Georgia Criminal Defense Blog

A Rundown on Theft Crimes in Georgia

Posted by Richard Lawson | Mar 12, 2018 | 0 Comments

Property crimes in Georgia are complicated to most Georgians - especially theft laws. Yesterday, I explained theft by taking in Georgia, and today, I'd like to focus on three other common types of theft in Georgia. 

Theft charges can be confusing, and it's important to have a Georgia Criminal Defense Lawyer who understands exactly what you are being charged with and how to successfully defend your case. 

Theft by Conversion 

Georgia law defines theft by conversion in Georgia as when a person “having lawfully obtained funds or other property of another including, but not limited to, leased or rented personal property, under an agreement or other known legal obligation to make a specified application of such funds or a specific disposition of such property, he knowingly converts the funds or property to his own use in violation of the agreement or legal obligation” (O.C.G.A. §16-8-4). 

The state of Georgia will have to prove that the accused person is guilty beyond a reasonable doubt of having the intent to convert the money or property for his or her own use. The jury can consider the accused person's conduct, words, demeanor, motive, and any other circumstances. A conviction for theft by conversion can be considered either a misdemeanor or felony. A misdemeanor theft by conversion is if the property taken is less than $500. The punishment can include a fine up to $1,000 and up to 12 months in jail. A felony theft by conversion is if the property taken is more than $500. The punishment for a felony charge includes anywhere from one to ten years in prison.

Theft by Extortion

Georgia law defines six different ways that a person can commit theft by extortion in Georgia: “when a person unlawfully obtains property of or from another person by threatening to:

1. Inflict bodily injury on anyone or commit any other criminal offense

2. Accuse anyone of a criminal offense

3. Disseminate any information tending to subject any person to hatred, contempt, or ridicule or to impair his credit or business reputation

4. Take or withhold action as a public official or cause an official to take or withhold action

5. Bring about or continue a strike, boycott, or other collective unofficial action if the property is not demanded or received for the benefit of the group in whose interest the actor purports to act

6. Testify or provide information or withhold testimony or information with respect to another's legal claim or defense”  (O.C.G.A. §16-8-16).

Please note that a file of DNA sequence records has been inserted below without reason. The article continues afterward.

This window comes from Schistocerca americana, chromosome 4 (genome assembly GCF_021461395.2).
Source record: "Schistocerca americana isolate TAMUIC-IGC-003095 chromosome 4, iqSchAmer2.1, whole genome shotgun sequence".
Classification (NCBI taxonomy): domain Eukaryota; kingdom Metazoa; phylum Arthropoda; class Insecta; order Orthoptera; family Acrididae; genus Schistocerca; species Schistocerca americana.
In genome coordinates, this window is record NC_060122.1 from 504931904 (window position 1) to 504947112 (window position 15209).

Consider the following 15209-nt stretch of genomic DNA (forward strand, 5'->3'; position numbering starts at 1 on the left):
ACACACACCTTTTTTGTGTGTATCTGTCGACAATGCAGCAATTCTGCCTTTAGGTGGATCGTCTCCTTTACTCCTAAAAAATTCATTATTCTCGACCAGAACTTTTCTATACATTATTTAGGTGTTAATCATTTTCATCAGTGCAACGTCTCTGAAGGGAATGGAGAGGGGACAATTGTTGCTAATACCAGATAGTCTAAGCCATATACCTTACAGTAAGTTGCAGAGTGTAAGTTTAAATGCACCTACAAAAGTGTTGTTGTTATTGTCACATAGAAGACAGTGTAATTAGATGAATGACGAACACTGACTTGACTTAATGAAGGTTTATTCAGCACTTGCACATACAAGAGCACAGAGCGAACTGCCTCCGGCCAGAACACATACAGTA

The state of Georgia will have to prove that the accused person is guilty beyond a reasonable doubt. A conviction for theft by extortion includes a punishment of one to ten years in prison. 

Theft by Deception

Georgia law defines theft by deception in Georgia as when a person “obtains property by any deceitful means or artful practice with the intention of depriving the owner of the property” (O.C.G.A. §16-8-3). There are few different ways that someone can deceive another intentionally:

  • Creates or confirms another's impression of an existing fact or past event which is false and which the accused knows or believes to be false;
  • Fails to correct a false impression of an existing or past even which he has previously created or confirmed;
  • Prevents another from acquiring information pertinent to the disposition of the property involved;
  • Sells or otherwise transfer or encumbers property intentionally failing to disclose a substantial valid known lien, adverse claim, or another legal impediment to the enjoyment of the property, whether such impediment is or is not a matter of official record; or
  • Promises performance of services, which he does not intend to perform or knows, will not be performed. 

The state of Georgia will have to prove that the accused person is guilty beyond a reasonable doubt of making false representations and knowing they were false with the intent to deceive and defraud the victim. A conviction for theft by deception can be considered either a misdemeanor or felony. A misdemeanor theft by deception is if the property taken is less than $500. The punishment can include a fine up to $1,000 and up to 12 months in jail. A felony theft by deception is if the property taken is more than $500. The punishment for a felony charge includes anywhere from one to ten years in prison.

There are other consequences of committing theft crimes. The victim of the theft crime has the option to bring a civil action against the accused person for damages. They could sue to recover monetary damages. The monetary damages could include compensatory damages including the value of the property and any other loss sustained as a result of the theft, liquidated exemplary damages amounting to $150 or twice the value of the loss (as long as the total amount is less than $5,000), costs of bringing the suit for restitution damages for any damages or harm that came to the victim.

If you or a loved one has been charged with a theft crime in Georgia, contact a Georgia Criminal Defense Attorney today.

About the Author

Richard Lawson

Richard Lawson has devoted his entire career to DUI Defense. He exclusively handles DUI Cases. As a former DUI Prosecutor he knows both sides of your case. Put his experience to work for you. You only have 30 days to protect your right to drive. Call now for immediate attention. We are available 7 days a week, 24 hours a day.

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